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7 Kansas City FFs injured during rapidly growing, multi-alarm fire

FD spokesperson: “We are going to be out here a few more hours” describing the the Mo. pallet company fire


Kansas City Missouri Fire Department/Facebook

By Robert A. Cronkleton
The Kansas City Star

KANSAS CITY, Mo. — Firefighters on Thursday were battling a large multi-alarm blaze at a pallet company in Kansas City’s East Bottoms, according to the Kansas City Fire Department.

The fire was reported shortly after noon Thursday at the Pioneer Pallet Brokerage Co. at 3526 Nicholson Avenue, according to Jason Spreitzer, a spokesman for the fire department.

The fire engulfed materials both inside and outside the building. Black, billowing smoke was visible for miles from the blaze, which is east of downtown Kansas City.

Everyone was able to escape from the fire safely, Spreitzer said. Seven firefighters, however, were treated for heat exposure or burns, including three who were taken to the hospital.

Initially, two command vehicles along with four pumper trucks, four ladder trucks and an ambulance were dispatched to the scene of the blaze, according to audio of radio traffic captured by

“This is a lumber yard and then we have a third caller saying the warehouse is on fire,” the dispatcher told responding units. She advised that there were fire hydrants all along Nicholson Avenue.

“All companies responding, evacuation is in progress,” the dispatcher said. “There are reports of that the gates are open to the building. Again they are saying this is a trailer on fire outside of the building. Then we got the warehouse is on fire.”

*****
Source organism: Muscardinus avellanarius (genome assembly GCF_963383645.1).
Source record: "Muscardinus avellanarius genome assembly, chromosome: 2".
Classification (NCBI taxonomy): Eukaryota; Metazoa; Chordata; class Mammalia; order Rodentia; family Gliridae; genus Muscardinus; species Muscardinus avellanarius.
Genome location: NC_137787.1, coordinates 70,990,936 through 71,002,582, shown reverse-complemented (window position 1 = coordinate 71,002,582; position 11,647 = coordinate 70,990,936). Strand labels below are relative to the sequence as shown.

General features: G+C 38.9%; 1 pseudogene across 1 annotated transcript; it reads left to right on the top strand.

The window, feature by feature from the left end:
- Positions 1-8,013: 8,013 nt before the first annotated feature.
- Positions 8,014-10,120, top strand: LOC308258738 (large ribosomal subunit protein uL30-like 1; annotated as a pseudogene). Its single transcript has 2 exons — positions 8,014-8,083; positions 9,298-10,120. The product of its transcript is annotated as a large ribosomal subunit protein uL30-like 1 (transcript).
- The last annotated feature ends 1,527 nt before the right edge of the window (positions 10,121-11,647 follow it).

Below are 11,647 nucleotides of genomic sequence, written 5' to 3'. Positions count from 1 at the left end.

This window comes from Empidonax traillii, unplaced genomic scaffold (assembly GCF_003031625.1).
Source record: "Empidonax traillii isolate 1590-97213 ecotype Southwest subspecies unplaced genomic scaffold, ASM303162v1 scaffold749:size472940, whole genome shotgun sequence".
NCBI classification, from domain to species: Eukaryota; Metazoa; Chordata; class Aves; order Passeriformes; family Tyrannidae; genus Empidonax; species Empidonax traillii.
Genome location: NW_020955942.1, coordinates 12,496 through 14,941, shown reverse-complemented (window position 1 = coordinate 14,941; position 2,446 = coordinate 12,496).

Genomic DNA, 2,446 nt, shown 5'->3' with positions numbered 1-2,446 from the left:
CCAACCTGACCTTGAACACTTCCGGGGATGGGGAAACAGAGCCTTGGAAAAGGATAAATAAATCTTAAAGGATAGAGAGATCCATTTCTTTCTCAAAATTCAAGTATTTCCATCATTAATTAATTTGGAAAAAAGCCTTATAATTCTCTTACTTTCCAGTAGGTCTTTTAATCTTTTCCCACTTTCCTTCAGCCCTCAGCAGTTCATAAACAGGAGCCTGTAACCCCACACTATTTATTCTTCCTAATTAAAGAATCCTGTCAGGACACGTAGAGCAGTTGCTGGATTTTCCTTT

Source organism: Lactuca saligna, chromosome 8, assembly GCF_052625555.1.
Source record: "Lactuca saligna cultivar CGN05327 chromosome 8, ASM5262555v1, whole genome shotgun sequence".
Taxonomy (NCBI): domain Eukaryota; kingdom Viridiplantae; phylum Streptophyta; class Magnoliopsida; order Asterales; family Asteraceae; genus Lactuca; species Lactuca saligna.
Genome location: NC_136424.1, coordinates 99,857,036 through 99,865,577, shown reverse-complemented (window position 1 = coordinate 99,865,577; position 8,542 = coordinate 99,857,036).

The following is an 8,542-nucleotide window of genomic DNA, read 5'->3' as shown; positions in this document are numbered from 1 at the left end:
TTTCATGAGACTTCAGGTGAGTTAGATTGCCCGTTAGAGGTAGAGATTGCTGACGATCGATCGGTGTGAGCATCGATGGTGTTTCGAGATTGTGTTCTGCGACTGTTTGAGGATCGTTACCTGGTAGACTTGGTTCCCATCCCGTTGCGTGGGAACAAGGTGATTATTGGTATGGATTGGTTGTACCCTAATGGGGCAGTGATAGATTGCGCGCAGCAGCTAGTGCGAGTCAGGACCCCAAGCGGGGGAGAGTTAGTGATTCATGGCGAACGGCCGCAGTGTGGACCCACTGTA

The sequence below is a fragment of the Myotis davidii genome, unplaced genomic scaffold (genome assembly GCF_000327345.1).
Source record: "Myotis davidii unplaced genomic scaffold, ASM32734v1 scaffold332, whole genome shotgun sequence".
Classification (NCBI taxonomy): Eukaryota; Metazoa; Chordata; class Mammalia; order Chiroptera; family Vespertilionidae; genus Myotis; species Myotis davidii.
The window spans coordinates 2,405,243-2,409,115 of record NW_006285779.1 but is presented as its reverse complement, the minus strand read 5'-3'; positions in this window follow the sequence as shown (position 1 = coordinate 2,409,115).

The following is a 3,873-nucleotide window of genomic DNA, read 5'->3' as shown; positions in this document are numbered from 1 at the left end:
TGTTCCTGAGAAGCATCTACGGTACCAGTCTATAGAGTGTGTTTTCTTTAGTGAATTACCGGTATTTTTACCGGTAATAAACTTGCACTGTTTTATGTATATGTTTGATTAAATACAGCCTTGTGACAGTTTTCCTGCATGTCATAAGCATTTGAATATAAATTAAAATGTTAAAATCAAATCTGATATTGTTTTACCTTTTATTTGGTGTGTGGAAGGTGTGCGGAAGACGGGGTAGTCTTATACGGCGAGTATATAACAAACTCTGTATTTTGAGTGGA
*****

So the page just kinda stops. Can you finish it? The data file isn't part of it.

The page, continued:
The first firefighters on the scene reported heavy fire showing from the back of the building as well as a large propane tank that was bleeding off. The firefighter then advised there was heavy fire all around building, according to the audio.

At 2:15 p.m., firefighters were still working to extinguish the blaze, Spreitzer said.

“We are going to be out here a few more hours,” he said.

Ladder trucks were spraying large amounts of water from above down onto the fire. As they battled the fire, four alarms were sounded to send extra firetrucks along with manpower and equipment to battle the blaze.

Edy Esquivel, who has worked at the pallet factory for two years, said there are about 21 people who work there.

The fire started on the west side and moved to the factory area, he said. It then spread to the east side where more pallets were stacked.

“Everyone was yelling fire. Fire! Let’s go!” he said. “And we just started running.”

A regional pollution monitor in the downtown area picked up a small increase of particles in the air from the fire, the Mid-America Regional Council said on Twitter. It’s air quality program was monitoring the air quality as a result of the fire and would continue to track any increase in particulate matter in the air.

Star photographer Nick Wagner provided some information for this story.

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